The National Trust has failed to save fast-disappearing landscapes or to boost rural economies sufficiently, the director of the centre for the rural economy at Newcastle University, is set to say next week.
Instead it has concentrated too heavily on preserving stately homes and country estates, according to Philip Lowe, one of a group of academics invited by the trust to produce a book about its next 100 years. He says the trust is the only environmental body in the country with the power to buy large quantities of disappearing land with hedges, streams and ditches. As most of these features have disappeared, it should consider buying land and recreating it.
"The trust has not turned its attention to the threat posed by modern agriculture to the countryside," Professor Lowe said. Ignoring these issues means that people in cities cannot get access to nearby countryside.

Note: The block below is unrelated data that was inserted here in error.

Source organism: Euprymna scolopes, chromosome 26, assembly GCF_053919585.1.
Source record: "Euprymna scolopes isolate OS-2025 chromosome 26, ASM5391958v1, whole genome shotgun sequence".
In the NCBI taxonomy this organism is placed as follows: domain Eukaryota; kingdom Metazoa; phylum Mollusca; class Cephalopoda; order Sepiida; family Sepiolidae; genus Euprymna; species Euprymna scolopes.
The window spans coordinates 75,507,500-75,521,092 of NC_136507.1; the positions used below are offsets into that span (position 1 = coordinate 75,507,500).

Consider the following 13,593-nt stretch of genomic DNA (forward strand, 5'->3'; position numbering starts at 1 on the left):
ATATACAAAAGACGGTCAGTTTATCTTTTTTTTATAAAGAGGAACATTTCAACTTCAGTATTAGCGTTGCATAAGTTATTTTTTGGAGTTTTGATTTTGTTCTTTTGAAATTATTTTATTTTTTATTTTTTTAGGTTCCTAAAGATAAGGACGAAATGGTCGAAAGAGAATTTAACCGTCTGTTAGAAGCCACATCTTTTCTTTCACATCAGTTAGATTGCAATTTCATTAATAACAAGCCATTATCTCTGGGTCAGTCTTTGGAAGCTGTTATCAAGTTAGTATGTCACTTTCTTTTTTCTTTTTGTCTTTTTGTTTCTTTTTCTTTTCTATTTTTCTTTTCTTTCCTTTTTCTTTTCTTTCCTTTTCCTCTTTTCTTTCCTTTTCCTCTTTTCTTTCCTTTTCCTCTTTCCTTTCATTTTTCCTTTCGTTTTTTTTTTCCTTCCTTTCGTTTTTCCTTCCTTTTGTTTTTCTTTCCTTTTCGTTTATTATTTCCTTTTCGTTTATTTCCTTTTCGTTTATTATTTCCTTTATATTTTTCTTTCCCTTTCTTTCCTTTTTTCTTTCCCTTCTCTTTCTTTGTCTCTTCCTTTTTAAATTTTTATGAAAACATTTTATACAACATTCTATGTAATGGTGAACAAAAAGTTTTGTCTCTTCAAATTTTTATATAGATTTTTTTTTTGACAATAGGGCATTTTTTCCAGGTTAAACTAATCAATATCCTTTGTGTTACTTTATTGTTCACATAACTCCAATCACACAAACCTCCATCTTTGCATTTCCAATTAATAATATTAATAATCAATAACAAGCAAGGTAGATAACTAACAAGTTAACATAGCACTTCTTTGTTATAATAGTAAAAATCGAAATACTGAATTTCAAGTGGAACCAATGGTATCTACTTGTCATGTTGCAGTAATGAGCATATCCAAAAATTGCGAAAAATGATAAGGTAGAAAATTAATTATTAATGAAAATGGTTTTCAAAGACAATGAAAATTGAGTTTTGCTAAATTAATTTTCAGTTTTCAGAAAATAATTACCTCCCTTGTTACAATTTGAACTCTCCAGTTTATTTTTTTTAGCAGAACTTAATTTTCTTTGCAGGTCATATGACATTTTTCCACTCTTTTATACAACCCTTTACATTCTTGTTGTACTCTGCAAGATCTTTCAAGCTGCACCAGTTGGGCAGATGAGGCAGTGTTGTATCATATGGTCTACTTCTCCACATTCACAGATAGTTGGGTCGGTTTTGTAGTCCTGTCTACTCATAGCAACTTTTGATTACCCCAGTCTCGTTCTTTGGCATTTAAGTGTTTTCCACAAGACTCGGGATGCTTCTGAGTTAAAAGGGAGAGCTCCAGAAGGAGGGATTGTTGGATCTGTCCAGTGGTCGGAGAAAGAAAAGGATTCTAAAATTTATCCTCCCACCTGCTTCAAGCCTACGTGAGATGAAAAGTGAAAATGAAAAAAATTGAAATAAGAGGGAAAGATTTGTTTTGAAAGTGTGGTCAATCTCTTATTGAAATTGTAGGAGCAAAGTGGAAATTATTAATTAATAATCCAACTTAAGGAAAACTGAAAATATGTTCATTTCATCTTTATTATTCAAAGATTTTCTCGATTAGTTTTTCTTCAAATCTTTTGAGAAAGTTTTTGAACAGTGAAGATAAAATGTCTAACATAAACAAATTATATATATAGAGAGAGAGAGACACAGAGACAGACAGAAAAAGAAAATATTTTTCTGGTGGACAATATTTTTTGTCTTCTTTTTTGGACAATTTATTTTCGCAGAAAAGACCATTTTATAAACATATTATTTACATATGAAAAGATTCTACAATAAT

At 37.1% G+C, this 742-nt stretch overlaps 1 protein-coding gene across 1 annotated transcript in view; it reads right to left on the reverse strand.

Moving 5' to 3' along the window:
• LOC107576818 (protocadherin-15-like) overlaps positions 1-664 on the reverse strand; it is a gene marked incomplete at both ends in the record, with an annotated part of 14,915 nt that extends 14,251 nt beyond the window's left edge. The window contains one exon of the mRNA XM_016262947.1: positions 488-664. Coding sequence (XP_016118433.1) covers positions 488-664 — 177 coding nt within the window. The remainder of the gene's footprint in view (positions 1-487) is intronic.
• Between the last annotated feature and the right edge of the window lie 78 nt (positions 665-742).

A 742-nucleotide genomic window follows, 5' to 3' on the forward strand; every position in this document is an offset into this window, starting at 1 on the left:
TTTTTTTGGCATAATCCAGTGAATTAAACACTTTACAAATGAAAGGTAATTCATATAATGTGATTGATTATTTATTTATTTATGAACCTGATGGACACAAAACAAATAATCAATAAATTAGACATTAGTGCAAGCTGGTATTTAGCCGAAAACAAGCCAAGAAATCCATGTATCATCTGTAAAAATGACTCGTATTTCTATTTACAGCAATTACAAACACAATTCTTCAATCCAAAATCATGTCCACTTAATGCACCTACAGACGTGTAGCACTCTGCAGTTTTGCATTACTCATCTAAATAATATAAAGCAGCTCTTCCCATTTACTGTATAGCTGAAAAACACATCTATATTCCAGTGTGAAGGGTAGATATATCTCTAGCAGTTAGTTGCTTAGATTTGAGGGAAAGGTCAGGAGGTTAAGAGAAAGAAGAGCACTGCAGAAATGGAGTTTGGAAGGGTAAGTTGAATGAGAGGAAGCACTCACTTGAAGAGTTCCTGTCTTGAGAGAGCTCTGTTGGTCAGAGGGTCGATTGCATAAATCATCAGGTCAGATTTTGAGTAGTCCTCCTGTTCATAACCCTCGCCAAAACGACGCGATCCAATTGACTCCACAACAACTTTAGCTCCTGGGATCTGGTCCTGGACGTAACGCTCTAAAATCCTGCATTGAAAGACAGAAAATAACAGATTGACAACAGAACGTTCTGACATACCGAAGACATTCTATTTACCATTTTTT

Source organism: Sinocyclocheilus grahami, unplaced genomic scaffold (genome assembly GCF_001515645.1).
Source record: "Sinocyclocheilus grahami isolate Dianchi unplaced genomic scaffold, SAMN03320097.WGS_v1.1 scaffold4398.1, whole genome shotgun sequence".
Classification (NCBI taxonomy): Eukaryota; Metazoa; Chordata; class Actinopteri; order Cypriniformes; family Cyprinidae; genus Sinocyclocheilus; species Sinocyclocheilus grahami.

The trust owns more than 1.5 per cent of Britain's land and is a major rural employer . Professor Lowe said: "It brings huge numbers of suburban people to the country. It could be an effective bridge between urban and rural communities."
The trust could point visitors towards areas whose economies need a boost.
Professor Lowe will be among academics speaking at the trust's centenary countryside conference next week. Bryn Green, professor of countryside management at Wye College, will present statistics showing that a third of UK farming land, six million hectares, could be released from agriculture by the end of the century. "There is a great opportunity to design, create and maintain a new countryside fit for the social, economic and environmental needs of the 21st century," he said. "But where is the vision?"